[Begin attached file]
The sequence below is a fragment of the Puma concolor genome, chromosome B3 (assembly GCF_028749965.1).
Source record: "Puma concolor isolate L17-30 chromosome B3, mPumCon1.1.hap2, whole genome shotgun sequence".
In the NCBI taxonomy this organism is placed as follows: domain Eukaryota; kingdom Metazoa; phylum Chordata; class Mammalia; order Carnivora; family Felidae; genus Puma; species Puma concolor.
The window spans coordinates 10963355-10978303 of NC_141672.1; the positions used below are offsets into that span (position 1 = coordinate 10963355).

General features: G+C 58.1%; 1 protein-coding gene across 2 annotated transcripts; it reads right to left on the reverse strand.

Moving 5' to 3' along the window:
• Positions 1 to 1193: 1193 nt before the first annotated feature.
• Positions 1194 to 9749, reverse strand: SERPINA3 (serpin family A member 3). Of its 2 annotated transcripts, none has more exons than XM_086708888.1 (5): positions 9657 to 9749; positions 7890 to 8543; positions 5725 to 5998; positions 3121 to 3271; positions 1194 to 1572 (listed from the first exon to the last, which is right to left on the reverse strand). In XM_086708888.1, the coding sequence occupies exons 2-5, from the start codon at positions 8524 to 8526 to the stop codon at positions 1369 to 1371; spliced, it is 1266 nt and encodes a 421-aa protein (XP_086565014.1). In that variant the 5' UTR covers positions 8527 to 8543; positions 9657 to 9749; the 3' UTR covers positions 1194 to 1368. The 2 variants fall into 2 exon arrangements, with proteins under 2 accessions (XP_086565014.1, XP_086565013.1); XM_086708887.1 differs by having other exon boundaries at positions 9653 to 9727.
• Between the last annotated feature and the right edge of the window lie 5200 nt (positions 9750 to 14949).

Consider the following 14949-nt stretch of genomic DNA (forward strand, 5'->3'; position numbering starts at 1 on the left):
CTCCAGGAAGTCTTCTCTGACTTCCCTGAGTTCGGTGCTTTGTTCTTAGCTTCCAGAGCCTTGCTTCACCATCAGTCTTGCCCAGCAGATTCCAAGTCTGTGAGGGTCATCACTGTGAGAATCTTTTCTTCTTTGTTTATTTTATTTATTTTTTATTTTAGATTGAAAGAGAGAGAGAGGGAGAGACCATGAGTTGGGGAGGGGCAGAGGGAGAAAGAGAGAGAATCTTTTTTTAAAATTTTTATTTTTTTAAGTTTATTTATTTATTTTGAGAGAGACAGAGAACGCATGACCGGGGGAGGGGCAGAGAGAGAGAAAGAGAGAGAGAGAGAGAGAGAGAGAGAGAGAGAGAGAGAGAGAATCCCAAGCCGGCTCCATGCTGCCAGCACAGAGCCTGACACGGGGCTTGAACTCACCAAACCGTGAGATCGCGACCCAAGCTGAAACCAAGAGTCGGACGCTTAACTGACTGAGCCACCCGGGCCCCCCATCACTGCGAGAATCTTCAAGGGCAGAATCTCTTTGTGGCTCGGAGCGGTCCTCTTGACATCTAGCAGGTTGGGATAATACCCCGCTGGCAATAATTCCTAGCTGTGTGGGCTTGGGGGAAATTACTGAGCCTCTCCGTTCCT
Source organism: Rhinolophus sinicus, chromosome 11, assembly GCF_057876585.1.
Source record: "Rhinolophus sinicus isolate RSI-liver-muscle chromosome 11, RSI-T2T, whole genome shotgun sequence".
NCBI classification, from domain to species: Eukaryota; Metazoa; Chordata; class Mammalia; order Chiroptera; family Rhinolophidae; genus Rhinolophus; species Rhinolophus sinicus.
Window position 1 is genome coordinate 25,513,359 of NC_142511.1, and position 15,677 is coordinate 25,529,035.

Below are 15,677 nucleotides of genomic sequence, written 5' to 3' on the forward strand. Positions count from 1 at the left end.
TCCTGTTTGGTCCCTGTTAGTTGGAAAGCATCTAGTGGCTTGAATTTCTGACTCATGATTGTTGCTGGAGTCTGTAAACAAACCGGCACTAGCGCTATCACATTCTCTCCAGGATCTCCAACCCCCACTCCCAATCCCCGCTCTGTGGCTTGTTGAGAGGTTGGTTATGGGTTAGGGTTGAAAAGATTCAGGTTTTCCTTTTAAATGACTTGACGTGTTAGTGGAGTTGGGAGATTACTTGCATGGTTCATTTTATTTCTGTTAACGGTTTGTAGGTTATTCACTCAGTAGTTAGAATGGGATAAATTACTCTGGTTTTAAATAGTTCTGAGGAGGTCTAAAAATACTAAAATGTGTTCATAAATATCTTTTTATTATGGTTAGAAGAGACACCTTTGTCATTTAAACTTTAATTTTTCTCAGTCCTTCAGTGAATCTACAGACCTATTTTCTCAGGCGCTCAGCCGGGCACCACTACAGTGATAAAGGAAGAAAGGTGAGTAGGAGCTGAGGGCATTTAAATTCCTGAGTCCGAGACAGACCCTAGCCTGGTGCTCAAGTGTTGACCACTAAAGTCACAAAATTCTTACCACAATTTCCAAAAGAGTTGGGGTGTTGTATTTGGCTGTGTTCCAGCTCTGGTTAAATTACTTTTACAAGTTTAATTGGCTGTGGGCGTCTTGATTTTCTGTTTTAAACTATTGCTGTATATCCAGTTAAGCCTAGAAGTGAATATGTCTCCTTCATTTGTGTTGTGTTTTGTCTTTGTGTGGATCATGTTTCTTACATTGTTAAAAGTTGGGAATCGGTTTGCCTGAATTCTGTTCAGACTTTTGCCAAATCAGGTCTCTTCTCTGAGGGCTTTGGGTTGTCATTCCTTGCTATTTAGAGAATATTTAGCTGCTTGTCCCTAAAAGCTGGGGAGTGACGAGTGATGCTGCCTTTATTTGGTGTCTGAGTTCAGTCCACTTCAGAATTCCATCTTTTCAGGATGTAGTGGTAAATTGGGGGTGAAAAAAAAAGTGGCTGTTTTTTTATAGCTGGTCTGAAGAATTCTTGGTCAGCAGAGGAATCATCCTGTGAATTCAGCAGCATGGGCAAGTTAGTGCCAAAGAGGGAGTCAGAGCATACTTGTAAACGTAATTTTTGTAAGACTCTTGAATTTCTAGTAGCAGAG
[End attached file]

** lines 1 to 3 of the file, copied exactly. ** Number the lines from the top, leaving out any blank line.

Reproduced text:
The sequence below is a fragment of the Puma concolor genome, chromosome B3 (assembly GCF_028749965.1).
Source record: "Puma concolor isolate L17-30 chromosome B3, mPumCon1.1.hap2, whole genome shotgun sequence".
In the NCBI taxonomy this organism is placed as follows: domain Eukaryota; kingdom Metazoa; phylum Chordata; class Mammalia; order Carnivora; family Felidae; genus Puma; species Puma concolor.